The cost of shipping for transportation and logistics companies isn’t going to come down in 2022 as the challenges to deliver shipments are still persisting amid the pandemic. Regardless of the mode of transportation, the rates are going to rise. Moreover, the labour shortages around the world are further complicating the situation which is why soaring inflation and tight cargo capacity will continue to trouble the logistics managers.
According to Chris Varvares, from IHS Markit, the near-term price and cost pressures could push inflation to 3.7% in 2022. In today’s blog, we will take a look at the high freight cost that could pose a major threat to our sector in 2022.
An overview of the present situation
Freight forwarders are facing price hikes for new contracts. This indicates that high demand, inflation, and low capacity will continue in 2022. Every part of the transportation and logistics industry including parcel delivery, road freight, sea freight, and warehousing could see a rise in costs. According to a report by Cass Information Systems a provider of integrated information and payment management solutions, there has been a 23% hike in rail and road transportation prices in the US.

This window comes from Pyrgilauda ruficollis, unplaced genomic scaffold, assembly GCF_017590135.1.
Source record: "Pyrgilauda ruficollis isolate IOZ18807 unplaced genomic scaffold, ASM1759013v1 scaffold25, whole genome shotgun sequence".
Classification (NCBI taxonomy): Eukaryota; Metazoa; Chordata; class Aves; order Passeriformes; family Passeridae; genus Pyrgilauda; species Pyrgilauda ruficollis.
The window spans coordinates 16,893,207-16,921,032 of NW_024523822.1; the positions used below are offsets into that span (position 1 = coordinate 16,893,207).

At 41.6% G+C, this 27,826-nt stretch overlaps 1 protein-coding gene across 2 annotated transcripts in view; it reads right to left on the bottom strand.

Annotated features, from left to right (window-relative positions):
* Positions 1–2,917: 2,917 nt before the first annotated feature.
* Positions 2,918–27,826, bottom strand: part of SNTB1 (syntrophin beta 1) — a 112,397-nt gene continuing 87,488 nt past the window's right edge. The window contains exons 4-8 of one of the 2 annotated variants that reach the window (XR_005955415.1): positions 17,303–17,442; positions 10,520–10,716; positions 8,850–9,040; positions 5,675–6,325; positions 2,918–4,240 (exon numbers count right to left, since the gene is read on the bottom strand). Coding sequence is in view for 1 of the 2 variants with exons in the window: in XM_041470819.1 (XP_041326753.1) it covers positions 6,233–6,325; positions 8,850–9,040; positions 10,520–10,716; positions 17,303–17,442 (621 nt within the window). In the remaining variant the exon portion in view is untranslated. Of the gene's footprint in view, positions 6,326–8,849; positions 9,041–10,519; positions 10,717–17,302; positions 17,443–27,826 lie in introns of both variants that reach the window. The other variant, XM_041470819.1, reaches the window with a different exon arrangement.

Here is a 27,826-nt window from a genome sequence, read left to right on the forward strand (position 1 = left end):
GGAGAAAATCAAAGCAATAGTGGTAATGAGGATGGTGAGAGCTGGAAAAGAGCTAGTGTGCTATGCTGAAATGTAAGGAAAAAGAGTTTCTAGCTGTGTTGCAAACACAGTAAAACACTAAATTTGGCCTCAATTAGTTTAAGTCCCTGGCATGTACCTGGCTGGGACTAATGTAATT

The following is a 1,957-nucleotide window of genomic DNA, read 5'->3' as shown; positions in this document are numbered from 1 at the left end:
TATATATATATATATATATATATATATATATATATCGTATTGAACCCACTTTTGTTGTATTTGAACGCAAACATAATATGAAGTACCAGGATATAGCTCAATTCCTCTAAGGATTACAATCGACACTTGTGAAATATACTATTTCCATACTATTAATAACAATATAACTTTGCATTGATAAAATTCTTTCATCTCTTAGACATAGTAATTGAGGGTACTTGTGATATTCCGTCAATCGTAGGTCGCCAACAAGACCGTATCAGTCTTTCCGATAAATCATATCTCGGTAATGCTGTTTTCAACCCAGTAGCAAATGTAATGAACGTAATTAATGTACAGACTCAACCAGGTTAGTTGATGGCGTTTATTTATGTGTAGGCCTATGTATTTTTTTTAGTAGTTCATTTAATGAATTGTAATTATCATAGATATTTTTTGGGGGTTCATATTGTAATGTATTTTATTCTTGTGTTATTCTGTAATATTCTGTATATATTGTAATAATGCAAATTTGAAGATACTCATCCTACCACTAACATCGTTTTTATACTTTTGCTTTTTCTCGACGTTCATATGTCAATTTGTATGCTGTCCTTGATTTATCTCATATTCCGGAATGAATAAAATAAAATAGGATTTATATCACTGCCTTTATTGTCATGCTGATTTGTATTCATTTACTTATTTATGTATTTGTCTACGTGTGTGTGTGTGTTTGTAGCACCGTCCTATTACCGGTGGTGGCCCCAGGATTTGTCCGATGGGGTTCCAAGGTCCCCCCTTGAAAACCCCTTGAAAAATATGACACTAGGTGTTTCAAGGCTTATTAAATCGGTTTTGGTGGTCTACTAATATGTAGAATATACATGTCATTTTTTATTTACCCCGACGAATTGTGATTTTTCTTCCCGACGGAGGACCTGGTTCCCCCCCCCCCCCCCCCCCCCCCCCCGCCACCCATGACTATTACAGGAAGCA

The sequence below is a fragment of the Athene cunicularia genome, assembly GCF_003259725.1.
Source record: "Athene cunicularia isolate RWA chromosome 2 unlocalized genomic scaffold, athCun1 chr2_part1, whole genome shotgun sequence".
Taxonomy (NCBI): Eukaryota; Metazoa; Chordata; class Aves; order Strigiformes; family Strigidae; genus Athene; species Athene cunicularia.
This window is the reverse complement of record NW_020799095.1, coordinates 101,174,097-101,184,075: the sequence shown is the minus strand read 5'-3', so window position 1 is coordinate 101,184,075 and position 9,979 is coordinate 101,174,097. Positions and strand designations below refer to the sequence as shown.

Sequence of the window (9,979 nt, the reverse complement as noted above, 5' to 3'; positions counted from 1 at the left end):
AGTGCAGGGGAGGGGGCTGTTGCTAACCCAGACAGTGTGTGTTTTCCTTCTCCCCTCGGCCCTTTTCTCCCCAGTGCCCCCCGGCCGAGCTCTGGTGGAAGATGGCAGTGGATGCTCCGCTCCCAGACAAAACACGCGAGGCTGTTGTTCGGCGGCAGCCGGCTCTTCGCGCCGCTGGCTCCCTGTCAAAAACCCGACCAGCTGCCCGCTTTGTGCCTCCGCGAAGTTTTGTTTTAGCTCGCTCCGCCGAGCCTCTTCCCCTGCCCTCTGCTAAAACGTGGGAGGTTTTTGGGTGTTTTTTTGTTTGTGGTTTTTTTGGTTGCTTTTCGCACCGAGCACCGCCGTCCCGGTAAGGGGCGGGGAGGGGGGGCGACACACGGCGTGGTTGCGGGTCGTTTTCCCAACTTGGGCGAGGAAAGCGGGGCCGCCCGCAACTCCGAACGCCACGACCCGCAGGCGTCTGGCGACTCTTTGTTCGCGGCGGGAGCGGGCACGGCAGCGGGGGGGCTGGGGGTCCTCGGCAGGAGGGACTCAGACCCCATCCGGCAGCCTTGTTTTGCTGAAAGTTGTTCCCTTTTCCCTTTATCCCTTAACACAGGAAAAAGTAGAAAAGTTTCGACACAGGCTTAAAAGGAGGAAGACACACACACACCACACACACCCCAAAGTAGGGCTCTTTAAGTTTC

One important factor that has prompted the hike in prices is the ongoing labour shortage. Moreover, according to Xeneta– a firm specializing in transportation and data procurement, last month the spot rates for shipping an FEU from Shanghai to Los Angeles were 75% higher as compared to 2020.
A look at the rate forecast in the trucking sector
The high demand for goods is forcing the importers to restock their inventory. This is leading to a capacity crunch and price hike in the trucking sector. Moreover, market analysts are warning that the surge in Omicron cases could once again lead to the implementation of quarantine rules for returning drivers. This is one important factor that would result in delays and cost hikes. Many retailers and manufacturers are presently rolling over their current contracts with carriers for 2022 in return for nominal rate hikes.